In her sophomore year, Raya Petrova ’21 collaborated with Sruti Bandlamuri ’21 on a project to provide free eco-friendly menstrual products in several busy women’s restrooms across campus.
With a Presidential Green Grant, the women pushed for menstrual justice, a concept that posits free menstrual products should take their place in public restrooms alongside soap and toilet paper. Studies have shown that many women often miss class time because they don’t have access to menstrual products or have difficulty affording menstrual supplies.
“Tampons and disposable pads are the most commonly used menstrual products,” said Petrova, a biomedical engineering student. “They also have the most damaging long-term environmental impacts. Menstrual products are also still viewed by many as a “luxury” that has created long-standing problems of equity and financial burden, affecting half, if not the world’s, average student population.”
The project continued into the junior year of the students. Then COVID struck. Petrova did a gap year and spent five months at the ICCAS institute at the University of Leipzig in Germany for a research internship before returning to Plovdiv, Bulgaria. Back on campus for her senior year, Petrova is poised to continue her project with another Presidential Green Grant.
“My hope is to raise awareness of the issues surrounding the current global state of menstrual hygiene,” she said. “We want to paint a picture that the school can consider and consider continuing the initiative of providing free products of a most basic biological need to half of their student body and joining the Free the Period movement.”
Petrova’s project is among seven to receive a Presidential Green Grant this year. This includes five campus-related projects and two research proposals. The grants, which support green projects at Union, are open to faculty, staff and students. Since the initiative began 14 years ago, 149 projects across campus have received grants totaling nearly $188,000.
A committee consisting of Jeff Corbin, Professor of Biology, Richard Wilk, Professor of Mechanical Engineering, and Josh Dranoff, Union Sustainability Coordinator, selected this year’s winners.
The winners were honored Wednesday in a brief ceremony at the Nott Memorial with Professor of Biology Corbin and President David R. Harris.
“Today we celebrate projects that ensure campus water quality, reduce waste and conserve energy,” said Corbin, the initiative’s coordinator. He was the first to propose the idea of an incentive program for environmental protection.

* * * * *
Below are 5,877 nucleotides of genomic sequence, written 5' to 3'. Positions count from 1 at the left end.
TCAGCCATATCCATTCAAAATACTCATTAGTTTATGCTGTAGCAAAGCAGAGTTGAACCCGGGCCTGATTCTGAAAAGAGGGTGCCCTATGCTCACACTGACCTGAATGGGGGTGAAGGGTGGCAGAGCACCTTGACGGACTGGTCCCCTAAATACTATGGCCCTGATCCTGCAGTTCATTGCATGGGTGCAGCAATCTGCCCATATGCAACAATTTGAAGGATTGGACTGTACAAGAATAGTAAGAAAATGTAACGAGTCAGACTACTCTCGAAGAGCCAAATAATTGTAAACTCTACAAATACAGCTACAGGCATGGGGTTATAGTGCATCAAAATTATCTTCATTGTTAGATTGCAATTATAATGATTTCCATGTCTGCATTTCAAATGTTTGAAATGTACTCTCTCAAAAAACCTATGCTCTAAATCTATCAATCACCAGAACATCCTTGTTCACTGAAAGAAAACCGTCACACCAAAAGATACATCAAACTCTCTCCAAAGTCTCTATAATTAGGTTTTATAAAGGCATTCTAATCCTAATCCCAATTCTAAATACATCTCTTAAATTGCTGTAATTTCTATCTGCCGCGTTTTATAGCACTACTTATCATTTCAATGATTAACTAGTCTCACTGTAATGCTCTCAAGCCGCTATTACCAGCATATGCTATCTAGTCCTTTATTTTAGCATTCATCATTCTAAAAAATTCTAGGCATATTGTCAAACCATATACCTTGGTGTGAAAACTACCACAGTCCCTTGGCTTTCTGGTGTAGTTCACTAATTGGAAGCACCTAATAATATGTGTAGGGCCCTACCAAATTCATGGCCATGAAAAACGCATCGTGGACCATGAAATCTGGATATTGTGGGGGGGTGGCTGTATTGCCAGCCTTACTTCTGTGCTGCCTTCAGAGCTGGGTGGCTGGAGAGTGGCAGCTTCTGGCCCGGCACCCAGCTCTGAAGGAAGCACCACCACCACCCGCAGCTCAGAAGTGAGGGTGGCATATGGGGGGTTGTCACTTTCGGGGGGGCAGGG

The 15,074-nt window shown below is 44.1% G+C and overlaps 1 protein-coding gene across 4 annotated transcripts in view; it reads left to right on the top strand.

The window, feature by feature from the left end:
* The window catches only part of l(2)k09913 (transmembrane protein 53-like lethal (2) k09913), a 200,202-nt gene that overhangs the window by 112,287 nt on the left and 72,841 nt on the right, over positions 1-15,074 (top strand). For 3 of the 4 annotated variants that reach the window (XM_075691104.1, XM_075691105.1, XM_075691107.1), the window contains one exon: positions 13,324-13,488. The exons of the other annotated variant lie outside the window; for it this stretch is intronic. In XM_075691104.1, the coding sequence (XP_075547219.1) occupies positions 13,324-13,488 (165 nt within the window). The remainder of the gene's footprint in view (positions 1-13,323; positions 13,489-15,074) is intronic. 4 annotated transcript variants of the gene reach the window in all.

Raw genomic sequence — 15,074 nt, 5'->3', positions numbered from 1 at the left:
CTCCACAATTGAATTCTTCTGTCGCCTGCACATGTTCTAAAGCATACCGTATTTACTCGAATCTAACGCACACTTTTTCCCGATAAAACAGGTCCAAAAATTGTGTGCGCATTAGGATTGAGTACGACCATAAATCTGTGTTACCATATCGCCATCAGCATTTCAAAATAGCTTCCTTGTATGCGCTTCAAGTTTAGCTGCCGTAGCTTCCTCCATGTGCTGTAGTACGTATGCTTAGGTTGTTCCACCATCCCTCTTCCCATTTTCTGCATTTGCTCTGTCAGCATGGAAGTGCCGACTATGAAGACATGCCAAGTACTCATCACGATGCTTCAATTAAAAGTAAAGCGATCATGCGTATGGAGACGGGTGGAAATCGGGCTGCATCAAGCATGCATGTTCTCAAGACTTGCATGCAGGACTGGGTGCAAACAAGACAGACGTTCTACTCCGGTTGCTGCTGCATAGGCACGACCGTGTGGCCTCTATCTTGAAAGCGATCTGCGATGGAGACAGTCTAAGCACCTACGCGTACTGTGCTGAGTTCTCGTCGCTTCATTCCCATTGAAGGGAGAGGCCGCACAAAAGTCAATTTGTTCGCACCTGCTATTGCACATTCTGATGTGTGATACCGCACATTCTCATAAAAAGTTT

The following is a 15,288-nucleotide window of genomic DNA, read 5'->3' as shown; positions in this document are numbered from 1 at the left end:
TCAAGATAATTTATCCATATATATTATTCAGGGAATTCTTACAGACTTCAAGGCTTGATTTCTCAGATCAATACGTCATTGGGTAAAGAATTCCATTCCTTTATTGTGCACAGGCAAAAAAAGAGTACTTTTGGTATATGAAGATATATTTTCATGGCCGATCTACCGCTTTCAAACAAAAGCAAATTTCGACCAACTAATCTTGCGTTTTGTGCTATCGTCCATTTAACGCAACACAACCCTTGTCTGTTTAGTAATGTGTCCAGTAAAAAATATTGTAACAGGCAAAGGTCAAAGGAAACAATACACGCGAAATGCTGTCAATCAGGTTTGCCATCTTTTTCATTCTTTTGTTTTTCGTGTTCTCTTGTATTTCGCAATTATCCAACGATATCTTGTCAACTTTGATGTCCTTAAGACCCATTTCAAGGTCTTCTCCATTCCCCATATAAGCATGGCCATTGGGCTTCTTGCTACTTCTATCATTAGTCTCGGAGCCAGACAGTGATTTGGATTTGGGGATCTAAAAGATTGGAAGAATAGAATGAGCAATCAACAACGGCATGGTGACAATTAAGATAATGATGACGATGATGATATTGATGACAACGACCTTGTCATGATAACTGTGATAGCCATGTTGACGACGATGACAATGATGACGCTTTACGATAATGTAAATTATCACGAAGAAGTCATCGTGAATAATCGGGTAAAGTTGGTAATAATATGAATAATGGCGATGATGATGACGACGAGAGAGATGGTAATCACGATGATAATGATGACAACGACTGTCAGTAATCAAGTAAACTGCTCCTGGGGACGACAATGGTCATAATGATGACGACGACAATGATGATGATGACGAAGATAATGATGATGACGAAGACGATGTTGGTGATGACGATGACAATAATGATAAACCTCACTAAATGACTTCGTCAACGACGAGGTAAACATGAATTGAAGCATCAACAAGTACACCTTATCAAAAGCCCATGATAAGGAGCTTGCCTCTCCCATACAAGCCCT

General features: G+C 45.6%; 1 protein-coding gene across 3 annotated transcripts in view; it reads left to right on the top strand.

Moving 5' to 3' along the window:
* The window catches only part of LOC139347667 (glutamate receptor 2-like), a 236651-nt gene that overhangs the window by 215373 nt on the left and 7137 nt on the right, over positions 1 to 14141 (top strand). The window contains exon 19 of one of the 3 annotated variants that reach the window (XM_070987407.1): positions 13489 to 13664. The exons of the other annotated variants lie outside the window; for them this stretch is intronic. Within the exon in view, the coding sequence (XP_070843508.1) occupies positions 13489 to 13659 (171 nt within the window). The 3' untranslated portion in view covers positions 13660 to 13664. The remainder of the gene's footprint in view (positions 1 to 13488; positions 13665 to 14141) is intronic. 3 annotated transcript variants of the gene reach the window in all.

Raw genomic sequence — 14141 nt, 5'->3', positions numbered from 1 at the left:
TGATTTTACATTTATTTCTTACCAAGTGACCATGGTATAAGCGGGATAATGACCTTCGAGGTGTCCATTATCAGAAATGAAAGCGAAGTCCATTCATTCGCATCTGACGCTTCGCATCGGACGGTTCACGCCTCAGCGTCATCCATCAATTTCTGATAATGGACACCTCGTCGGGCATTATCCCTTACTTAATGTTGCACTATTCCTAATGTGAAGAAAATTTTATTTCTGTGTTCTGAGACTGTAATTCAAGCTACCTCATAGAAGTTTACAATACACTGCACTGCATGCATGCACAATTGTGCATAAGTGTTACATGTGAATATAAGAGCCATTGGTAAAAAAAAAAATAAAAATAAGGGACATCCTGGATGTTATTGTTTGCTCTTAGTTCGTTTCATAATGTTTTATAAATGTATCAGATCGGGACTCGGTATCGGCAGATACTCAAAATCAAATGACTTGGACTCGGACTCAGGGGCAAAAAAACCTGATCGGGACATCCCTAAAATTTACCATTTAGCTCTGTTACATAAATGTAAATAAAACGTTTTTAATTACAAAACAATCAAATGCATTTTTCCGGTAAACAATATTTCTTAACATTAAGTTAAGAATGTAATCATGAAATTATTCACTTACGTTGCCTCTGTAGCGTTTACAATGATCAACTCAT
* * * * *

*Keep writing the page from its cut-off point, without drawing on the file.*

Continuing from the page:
“You will protect global health and provide menstrual justice. They will allow us to enjoy food grown right here on campus. These projects add to a long list of projects that have transformed campus and made the world a more sustainable place.”
Harris commended the winners for their commitment to addressing global challenges and building skills outside of the classroom, two important components of union education.
“I’m confident that because you’re doing these projects you’ll be better prepared over the long term to work on sustainability issues or anything else you work on because of what you’ve learned from pursuing these projects.”
Besides Petrova, the other Green Grant winners 2021-22 and their projects:
Eva Blashkevich ’22: In collaboration with Brad Bruno, Professor of Mechanical Engineering, she will conduct research to design and evaluate cleaner and more efficient biomass cookstoves. Every year nearly four million people die from complications related to smoke inhalation from open fires and inefficient cooking stoves – the primary cooking and heating methods for three billion people worldwide.
Bethany Costello ’22 and Sophia Anderson ’22: They will encourage composting of campus housing by providing 132 compost bins in 61 housing at Garnet Commons, Roger Hull Place, Seward Place and Park Place. They will also buy a thousand compostable bags to put in compost bins for easy transport from the apartments to the larger bin at Garnet Commons.
Andrew Nordell ’23 and Hugh Jenkins, Professor of English: The couple will expand on last year’s project of tapping maple trees on campus by completing a detailed tree inventory and purchasing additional tools and supplies.
Ethan Oswald ’22: He plans to convert some of the growing beds into raised beds in Octopus’s Garden, the Union’s organic community garden. This allows the introduction of new crops such as garlic and asparagus into the crop rotation.
Cam Ragland ’22 and Jodie Wright ’22: Working with geology professor John Garver, the two will use microbial source tracing to uncover the possible sources of the harmful bacteria in Hans Groot’s Kill, a creek that flows through Jackson’s Garden and other parts of campus before entering the Mohawk River empties.
Hailey Stoltenberg ’23: Their goal is to reduce energy and water consumption at the Ozone House by installing a high-efficiency dishwasher. The Ozone House at 1294 Lenox Road is one of Union’s 13 themed houses. Its residents promote environmental awareness while serving as an example of sustainable living.
Last fall, Union was once again recognized as one of the most environmentally conscious universities in the country The Princeton Review “Guide to Green Colleges.” Union is among the 420 schools featured in the 12th edition of the guide. The college was included in every issue.
The schools were selected based on data collected from 835 four-year colleges on their sustainability-related policies, practices and programs.
The college has received awards for its Presidential Green Grants program, the U-Sustain Committee, and other initiatives.